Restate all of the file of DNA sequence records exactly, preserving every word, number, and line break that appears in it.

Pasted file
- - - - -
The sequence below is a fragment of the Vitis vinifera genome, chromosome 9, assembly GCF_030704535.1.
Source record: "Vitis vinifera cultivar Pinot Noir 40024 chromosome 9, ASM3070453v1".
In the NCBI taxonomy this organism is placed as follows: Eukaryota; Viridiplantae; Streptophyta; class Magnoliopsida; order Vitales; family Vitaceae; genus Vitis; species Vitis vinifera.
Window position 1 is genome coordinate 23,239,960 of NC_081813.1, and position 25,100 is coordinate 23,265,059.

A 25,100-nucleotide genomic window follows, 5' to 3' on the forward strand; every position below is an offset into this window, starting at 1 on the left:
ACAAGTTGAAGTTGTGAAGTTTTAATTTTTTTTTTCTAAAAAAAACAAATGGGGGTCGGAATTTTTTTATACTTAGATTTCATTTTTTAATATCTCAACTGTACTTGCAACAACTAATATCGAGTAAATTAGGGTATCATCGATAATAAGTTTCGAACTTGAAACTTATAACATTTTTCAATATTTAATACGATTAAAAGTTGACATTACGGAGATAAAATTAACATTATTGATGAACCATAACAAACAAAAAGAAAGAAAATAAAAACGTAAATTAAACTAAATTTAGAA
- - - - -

The sequence below is a fragment of the Vitis vinifera genome, chromosome 9, assembly GCF_030704535.1.
Source record: "Vitis vinifera cultivar Pinot Noir 40024 chromosome 9, ASM3070453v1".
In the NCBI taxonomy this organism is placed as follows: Eukaryota; Viridiplantae; Streptophyta; class Magnoliopsida; order Vitales; family Vitaceae; genus Vitis; species Vitis vinifera.
Window position 1 is genome coordinate 23,239,960 of NC_081813.1, and position 25,100 is coordinate 23,265,059.

A 25,100-nucleotide genomic window follows, 5' to 3' on the forward strand; every position below is an offset into this window, starting at 1 on the left:
ACAAGTTGAAGTTGTGAAGTTTTAATTTTTTTTTTCTAAAAAAAACAAATGGGGGTCGGAATTTTTTTATACTTAGATTTCATTTTTTAATATCTCAACTGTACTTGCAACAACTAATATCGAGTAAATTAGGGTATCATCGATAATAAGTTTCGAACTTGAAACTTATAACATTTTTCAATATTTAATACGATTAAAAGTTGACATTACGGAGATAAAATTAACATTATTGATGAACCATAACAAACAAAAAGAAAGAAAATAAAAACGTAAATTAAACTAAATTTAGAA